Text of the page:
Last night kicked off the 9th year of Fern Mallis’s Fashion Icons at the 92nd Street Y. The special guest was American couturier Ralph Rucci, who just launched his new couture line RR331. In the audience were fashion industry veterans like Jeffrey Banks, Stan Herman, Marylou Luther, Joan Kaner, Robert di Mauro.
In her introduction, Fern hailed Ralph, who is celebrating his 39th year in the fashion business, as a genius who can’t be compared to anyone else. Before beginning the 90-minute conversation, there was a film clip showing the designer working in his atelier. Fern remarked that Ralph told her she could ask him anything, and nothing was off-limits.
Fern proceeded to discuss Ralph’s childhood in Philadelphia. Ralph admitted that he was “born with a platinum spoon placed in his mouth” (his sister Rosina is 18 months older). We learned that Ralph was always chic and had a finely honed sense of aesthetics early on (no surprise there). Ralph’s boyhood room was decorated in black and white buffalo plaid, and he had a red telephone.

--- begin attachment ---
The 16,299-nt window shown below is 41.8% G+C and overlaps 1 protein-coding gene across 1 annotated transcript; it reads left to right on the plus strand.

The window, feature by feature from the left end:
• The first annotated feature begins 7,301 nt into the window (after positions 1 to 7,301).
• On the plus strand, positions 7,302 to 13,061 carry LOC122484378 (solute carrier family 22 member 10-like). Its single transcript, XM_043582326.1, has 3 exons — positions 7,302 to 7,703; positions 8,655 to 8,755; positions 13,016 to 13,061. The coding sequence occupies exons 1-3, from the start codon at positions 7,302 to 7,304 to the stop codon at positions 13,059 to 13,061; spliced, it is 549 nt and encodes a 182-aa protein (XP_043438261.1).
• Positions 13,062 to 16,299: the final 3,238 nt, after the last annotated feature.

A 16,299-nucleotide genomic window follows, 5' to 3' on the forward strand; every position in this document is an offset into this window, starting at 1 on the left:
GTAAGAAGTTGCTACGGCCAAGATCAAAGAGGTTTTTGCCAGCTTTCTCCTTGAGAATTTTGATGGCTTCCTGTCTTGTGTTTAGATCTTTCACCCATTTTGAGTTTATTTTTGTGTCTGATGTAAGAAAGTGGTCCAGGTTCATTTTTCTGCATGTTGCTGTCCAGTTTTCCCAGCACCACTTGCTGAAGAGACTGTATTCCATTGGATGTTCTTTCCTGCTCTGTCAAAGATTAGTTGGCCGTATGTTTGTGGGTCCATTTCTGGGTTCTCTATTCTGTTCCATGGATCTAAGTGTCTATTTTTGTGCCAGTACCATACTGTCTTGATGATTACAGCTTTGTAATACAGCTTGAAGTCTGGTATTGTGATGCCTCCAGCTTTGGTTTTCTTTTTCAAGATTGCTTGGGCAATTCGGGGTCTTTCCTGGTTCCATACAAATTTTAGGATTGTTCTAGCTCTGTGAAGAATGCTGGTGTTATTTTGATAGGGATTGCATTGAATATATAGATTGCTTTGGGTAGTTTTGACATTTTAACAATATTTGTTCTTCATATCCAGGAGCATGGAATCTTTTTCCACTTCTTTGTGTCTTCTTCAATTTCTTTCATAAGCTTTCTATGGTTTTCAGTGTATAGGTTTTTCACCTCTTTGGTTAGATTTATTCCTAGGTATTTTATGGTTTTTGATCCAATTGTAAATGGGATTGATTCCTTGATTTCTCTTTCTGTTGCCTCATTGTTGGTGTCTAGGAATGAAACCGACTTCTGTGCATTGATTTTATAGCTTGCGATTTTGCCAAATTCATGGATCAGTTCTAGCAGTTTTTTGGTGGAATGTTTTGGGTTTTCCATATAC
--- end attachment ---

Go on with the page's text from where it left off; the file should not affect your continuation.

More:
Ralph came out as gay as a young boy, and in Catholic school, he was “hit on by priests” but was never molested. When Fern asked how the family felt about his sexuality, Ralph said that it was never discussed, and never brought up. His parents were focused on the obvious God-given talents which would propel him to greatness. The most important thing Ralph learned from his father is that “Humility is the greatest accomplishment you can achieve in this life.”
Much of the discussion was centered on Ralph’s design heroes: Balenciaga, Charles James, Mme. Gres and of course, Halston whose bias-cut inspired him so much, Ralph’s first show at the Westbury Hotel in 1981 was called “An Homage to the Bias.”